Sleep Psycho-education

Sleep Psycho-education

The Importance of Sleep 

Getting good quality sleep is important for our wellbeing and quality of life. Sleep supports a variety of areas of physical, mental and emotional functioning such as:

  • Physical health – growth and repair of our bodies, immune functioning, energy levels.
  • Cognitive functioning – such as memory, learning and concentration.
  • Emotional wellbeing – supports our mental health and ability to manage our mood and stressors.


The amount of sleep needed to feel rested can vary from person to person. Sleep duration recommendations are:

  • 12-17 year olds: 8 to 10 hours
  • Adults: 7 to 9 hours
  • Older adults: 7 to 8 hours. 


Some people may require more or less than this and we find that sleep patterns can change with age (NSF, 2020).


Sleep Difficulties

Good sleep is essential for physical and mental health, with ongoing sleep difficulties leading to impaired quality of life. Sleep difficulties may involve difficulty falling asleep or staying asleep, or waking too early. If a person experiences ongoing sleeping difficulties which causes significant distress or impairment in their functioning, this may indicate Insomnia. Insomnia involves a month or more of dissatisfaction with sleep quantity or quality and also involves a number of cognitive, emotional and behavioural symptoms. Insomnia symptoms are seen in nearly a third of adults, with nearly 10% meeting the diagnostic criteria for an insomnia disorder. 


Problems with sleep can be triggered by a range of factors such as stress and worry, or significant changes to routines, work, home or life events (APS, 2024). Sleep is one of the first and most common things to be impacted when we are going through a difficult time.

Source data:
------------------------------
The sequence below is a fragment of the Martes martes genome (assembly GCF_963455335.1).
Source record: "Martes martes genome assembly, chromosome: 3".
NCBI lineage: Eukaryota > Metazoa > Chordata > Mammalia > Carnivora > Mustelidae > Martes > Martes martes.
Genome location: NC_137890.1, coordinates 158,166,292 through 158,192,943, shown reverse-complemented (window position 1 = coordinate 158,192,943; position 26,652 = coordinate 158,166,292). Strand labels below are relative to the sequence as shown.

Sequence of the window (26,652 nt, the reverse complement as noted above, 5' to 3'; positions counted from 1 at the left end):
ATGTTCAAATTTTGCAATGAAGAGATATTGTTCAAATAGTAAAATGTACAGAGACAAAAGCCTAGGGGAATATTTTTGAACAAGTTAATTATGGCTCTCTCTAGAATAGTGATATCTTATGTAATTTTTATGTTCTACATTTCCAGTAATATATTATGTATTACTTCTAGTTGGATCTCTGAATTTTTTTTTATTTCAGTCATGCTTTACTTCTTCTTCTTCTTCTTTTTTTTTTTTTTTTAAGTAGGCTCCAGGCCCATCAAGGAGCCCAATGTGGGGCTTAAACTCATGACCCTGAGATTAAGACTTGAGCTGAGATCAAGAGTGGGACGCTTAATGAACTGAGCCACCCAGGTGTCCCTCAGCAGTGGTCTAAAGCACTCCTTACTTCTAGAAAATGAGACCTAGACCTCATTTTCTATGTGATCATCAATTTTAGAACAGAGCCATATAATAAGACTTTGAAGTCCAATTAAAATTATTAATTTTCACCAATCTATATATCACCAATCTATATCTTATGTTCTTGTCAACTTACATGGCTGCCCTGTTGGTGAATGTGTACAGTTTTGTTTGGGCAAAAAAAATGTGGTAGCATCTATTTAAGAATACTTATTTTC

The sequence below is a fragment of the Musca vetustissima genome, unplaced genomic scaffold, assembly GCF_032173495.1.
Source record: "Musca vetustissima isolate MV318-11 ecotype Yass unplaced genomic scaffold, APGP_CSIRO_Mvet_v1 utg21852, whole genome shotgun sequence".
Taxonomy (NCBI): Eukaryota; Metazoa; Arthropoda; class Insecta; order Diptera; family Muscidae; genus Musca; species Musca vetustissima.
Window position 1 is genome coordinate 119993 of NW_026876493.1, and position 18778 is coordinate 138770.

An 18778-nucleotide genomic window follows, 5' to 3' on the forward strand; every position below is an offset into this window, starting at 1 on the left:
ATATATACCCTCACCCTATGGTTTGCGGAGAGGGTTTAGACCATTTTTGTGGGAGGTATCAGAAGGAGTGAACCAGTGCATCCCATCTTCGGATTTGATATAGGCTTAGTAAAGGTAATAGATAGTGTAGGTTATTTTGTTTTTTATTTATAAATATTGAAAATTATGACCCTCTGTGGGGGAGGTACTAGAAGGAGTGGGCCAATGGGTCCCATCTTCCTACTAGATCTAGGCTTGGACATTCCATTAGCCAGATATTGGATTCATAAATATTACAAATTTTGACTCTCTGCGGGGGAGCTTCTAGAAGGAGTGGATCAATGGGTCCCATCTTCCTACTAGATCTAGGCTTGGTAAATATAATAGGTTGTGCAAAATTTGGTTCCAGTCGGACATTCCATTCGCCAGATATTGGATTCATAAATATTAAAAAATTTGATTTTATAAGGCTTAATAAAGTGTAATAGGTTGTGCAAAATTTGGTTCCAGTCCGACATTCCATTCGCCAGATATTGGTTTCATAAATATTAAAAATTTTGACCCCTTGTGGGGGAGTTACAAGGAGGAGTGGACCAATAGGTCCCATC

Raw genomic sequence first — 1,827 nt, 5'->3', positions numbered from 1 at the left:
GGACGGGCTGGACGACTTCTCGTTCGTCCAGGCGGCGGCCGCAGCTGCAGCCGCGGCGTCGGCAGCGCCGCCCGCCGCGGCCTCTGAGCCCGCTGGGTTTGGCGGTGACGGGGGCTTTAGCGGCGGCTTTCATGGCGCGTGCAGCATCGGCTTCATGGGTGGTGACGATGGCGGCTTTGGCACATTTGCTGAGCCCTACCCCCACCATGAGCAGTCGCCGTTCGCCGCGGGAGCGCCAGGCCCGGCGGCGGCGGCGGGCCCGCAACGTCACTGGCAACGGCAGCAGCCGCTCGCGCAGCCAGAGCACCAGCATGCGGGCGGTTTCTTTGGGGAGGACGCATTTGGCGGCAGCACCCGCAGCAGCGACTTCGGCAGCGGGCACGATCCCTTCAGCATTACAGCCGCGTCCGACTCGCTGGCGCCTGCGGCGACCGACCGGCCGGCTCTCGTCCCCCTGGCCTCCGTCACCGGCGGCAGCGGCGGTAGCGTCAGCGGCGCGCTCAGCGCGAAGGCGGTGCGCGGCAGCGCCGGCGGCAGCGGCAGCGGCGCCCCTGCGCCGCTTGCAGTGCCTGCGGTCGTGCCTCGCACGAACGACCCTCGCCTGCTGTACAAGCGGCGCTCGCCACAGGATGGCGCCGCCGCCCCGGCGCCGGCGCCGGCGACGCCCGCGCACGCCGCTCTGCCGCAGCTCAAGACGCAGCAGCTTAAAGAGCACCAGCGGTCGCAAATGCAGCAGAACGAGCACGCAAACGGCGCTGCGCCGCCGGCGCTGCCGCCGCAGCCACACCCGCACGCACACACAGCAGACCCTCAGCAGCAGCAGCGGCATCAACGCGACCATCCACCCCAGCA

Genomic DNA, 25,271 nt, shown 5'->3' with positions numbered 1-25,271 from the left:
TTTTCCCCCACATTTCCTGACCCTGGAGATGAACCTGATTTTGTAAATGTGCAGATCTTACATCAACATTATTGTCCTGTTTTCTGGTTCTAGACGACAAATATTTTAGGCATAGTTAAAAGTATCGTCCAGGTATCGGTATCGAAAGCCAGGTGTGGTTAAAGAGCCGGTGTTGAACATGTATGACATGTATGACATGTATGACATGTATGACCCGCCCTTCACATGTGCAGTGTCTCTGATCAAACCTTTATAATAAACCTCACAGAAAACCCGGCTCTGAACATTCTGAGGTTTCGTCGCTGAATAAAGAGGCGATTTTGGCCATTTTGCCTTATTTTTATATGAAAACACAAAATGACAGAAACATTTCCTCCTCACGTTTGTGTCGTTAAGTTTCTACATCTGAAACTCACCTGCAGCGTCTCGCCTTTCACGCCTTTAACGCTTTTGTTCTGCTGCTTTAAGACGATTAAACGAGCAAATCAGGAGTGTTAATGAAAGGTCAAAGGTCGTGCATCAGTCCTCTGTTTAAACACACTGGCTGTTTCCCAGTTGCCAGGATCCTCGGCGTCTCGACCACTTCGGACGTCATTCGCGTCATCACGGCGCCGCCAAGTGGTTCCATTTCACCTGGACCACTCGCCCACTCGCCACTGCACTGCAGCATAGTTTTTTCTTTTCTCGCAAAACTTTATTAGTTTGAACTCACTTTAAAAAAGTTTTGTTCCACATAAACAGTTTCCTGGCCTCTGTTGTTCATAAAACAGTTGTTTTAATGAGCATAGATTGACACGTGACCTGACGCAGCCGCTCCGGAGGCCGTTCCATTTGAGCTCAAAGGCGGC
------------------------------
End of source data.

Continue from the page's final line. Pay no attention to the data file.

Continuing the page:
Sleep problems can occur whilst changes or stressors are occurring, or may persist after these events have settled. Factors which can cause ongoing sleep difficulties over time include:

  • Poor bedtime habits or routine – such as an inconsistent sleep schedule and using bed for activities other than sleep
  • Sleep worry – experiencing anxiety about poor sleep leading to further difficulties with sleep
  • Too much time in bed or lengthy napping during the day


Sleep quantity or quality can also be affected by health concerns such as respiratory or pain conditions, substance use, environmental factors such as temperature, light or noise, sleep-related disorders affecting rest and breathing, and mental health concerns such as anxiety and depression (APS, 2024). 


Improving Sleep

Finding ways to improve sleep can make a positive impact on your wellbeing and functioning. This could include:


Implementing sleep hygiene strategies – This involves behaviours which support good sleep. These can be environmental factors such as having a comfortable, cool, dark room for sleep; lifestyle factors such as eating well and being physically active during the day; and other habits such as having a consistent sleep schedule and wind down routine. 


Accessing Professional Support – Engaging with a Psychologist can assist you with managing sleep difficulties, supporting you with factors that may be impacting on your sleep and improving your wellbeing. If you feel that you may require assistance, please contact us at Prosper Health Collective for further information on 6381 0071. 



American Psychiatric Association. (2013). Diagnostic and statistical manual of mental disorders (5th ed.). Washington DC: Author. 

Australian Psychological Society (2024). Insomnia. APS Limited. 

National Sleep Foundation (Oct, 2020). How much sleep do you really need? NSF 

Julia Fraser

Julia is a counselling Psychologist with experience working in a variety of environments including schools and private practice.